GDP disappoints, but it's what the Fed says that matters

Federal Reserve Chair Janet Yellen speaks at a news conference following the two-day Federal Open Market Committee meeting in Washington March 18, 2015.
Joshua Roberts | Reuters
Federal Reserve Chair Janet Yellen speaks at a news conference following the two-day Federal Open Market Committee meeting in Washington March 18, 2015.

S&P futures were weaker ahead of the first quarter GDP report, dropped about 4 points immediately after and then bounced. That's a fairly modest response.

Bulls argue that a weak first quarter GDP—which showed the economy grew at just 0.2 percent—was well-telegraphed and that the question is to what extent we'll get a bounce back in the second quarter.

Peter Boockvar, chief market analyst at the Lindsey Group, this morning noted that hopes for 2 percent-type growth for the full year was still alive, but 3 percent was now highly unlikely.

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What does this mean for the Fed meeting that concludes Wednesday? My bet is the members will recognize the weakness of the economy, but will say that many of the forces responsible for the poor showing—weather, low oil—will likely be "transitory."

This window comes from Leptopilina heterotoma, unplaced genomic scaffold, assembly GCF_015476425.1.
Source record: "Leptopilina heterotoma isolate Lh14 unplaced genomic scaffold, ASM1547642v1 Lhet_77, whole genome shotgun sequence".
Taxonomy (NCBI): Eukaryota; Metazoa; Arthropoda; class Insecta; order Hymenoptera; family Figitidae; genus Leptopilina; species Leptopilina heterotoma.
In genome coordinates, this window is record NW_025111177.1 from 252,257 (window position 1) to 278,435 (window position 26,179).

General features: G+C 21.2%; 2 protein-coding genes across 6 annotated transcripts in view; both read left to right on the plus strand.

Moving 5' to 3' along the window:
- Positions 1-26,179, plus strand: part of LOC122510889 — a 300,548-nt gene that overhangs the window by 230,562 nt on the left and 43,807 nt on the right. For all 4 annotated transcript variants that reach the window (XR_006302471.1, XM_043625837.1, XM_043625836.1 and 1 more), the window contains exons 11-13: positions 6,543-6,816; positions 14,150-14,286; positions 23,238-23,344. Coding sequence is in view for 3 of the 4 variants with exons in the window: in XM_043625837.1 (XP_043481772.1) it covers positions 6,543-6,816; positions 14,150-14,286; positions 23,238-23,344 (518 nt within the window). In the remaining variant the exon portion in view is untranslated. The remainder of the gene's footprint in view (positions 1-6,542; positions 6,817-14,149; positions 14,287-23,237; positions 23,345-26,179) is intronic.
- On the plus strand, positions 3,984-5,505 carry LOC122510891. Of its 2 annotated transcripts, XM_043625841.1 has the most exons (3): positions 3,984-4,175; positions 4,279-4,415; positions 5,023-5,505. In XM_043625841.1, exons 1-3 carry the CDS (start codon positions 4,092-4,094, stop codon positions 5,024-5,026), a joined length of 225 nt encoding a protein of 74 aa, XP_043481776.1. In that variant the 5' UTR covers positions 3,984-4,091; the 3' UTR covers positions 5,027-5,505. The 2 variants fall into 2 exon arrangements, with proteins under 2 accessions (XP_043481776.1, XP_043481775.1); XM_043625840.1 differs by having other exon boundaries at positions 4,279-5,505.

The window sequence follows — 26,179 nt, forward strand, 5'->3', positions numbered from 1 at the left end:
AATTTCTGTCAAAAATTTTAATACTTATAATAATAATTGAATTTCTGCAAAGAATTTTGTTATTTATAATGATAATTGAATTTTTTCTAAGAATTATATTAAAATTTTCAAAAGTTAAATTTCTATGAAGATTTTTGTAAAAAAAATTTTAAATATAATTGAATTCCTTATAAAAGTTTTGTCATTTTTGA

The third factor, a strong dollar, may also be transitory if we continue to get these lousy numbers.

By the way, if you are looking for the impact of the dollar, you can see it in exports, which were down 7.2 percent, while imports were up 1.8 percent. A strong dollar makes U.S. goods more expensive for foreign buyers.

What does this mean for the stock market? I spent the day at BTIG for its 13th annual Charity Day event on Tuesday. (Co-founder Steve Starker and the whole crew did a great job raising several million dollars for over 150 charities.)

Read MoreCheaper oil should help economy? Wrong: BlackRock

Katie Stockton, BTIG's chief technical strategist, remains bullish, noting that not only are we breaking out to new highs, but the breadth of the market is continuing to expand, with more than one-quarter of the S&P 500 gapping up in the past two weeks.

That's a good sign. It's when markets advance and breadth contracts that you become concerned. It's a signal only a few stocks are pushing the indices forward. That is not what is happening.

  • Bob Pisani

    A CNBC reporter since 1990, Bob Pisani covers Wall Street from the floor of the New York Stock Exchange.

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